A year or so ago, I stopped practicing medicine on myself and got a family physician. (Health care is free here in Canada) I was very lucky in that (1) she was trained and had practiced in the U.S. and, (2) she is dammmm good looking. When I was introduced to her, she gave me a full health check. Yeah, a prostate check, too. Embarrassing but I'm healthy there.
Here in Canada, one of the questions on the exam is about smoking. Once I reported my cessation of smoking 40 years prior, she marked down the data but explained to me that I was still at risk for heart disease. I questioned it but she explained that the slight heart muscle damage was already done, cannot be undone and only shows when the heart is its weakest. Thus, my risk for heart disease is there even though I quit 40 years ago. True, the risk IS reduced once I had quit, but there STILL are damages to my heart muscle.
As for alcohol, yes, it does damage the brain (which is why you get hangovers after a deep drunk.) The brain does recover from most of the effects. The liver does not. The liver is an extremely complicated chemical processing organ. It does a lot of stuff for the body. Getting rid of the alcohol from the blood is one of its jobs. But, just like an overworked factory worker working 16 hours a day for 20 years, eventually something gives out. For the liver, this damage can be mild, like fatty liver. Or, it can be serious, like alcoholic hepatitis or cirrhosis. Mild liver disease, like fatty liver can be reversed completely if a person stops drinking alcohol. If it gets beyond mild, well, no matter how much you like to escape into a drunk, rapidly approaching death can't be wished or ignored away.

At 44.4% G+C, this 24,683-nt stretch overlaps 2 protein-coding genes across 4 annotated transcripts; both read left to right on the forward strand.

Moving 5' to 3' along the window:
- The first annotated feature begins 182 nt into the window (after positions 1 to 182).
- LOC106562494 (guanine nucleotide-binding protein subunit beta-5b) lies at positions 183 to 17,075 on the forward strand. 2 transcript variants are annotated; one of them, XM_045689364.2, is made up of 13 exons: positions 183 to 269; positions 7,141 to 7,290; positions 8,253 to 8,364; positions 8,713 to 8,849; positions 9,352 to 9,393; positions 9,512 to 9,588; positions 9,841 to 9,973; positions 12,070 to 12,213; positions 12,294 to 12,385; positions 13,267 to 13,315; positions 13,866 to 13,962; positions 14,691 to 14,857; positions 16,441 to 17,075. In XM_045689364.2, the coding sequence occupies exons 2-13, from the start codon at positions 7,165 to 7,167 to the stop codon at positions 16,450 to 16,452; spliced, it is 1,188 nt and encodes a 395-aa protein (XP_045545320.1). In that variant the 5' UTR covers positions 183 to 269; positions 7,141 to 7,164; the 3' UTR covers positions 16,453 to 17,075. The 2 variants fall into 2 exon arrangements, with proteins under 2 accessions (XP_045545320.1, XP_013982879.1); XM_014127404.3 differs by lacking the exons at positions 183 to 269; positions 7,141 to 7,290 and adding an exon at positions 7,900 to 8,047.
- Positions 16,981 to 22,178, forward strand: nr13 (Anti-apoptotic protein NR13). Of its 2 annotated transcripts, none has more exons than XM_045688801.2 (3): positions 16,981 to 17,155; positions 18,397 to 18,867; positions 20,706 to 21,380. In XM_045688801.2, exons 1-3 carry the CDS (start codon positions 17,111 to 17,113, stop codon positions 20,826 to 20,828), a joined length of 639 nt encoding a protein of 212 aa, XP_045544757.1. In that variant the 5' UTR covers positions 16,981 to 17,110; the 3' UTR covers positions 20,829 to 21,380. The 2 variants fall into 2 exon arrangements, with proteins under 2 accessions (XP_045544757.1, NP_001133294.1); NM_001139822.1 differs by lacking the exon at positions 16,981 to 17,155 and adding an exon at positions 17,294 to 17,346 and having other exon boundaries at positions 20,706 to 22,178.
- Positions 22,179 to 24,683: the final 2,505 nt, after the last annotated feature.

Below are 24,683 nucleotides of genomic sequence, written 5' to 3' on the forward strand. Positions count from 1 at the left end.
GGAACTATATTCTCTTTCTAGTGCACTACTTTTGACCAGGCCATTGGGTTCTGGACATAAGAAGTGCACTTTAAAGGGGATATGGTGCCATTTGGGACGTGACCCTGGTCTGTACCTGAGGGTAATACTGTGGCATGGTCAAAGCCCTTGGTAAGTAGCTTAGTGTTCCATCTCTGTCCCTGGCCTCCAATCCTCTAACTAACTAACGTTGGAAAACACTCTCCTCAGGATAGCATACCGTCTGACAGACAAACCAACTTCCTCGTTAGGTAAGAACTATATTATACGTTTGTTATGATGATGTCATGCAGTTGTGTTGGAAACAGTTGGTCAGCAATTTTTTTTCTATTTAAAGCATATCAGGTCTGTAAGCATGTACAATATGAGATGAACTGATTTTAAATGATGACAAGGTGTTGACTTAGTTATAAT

I'm not criticizing you, griffith. I'm just helping with some accurate data on all this.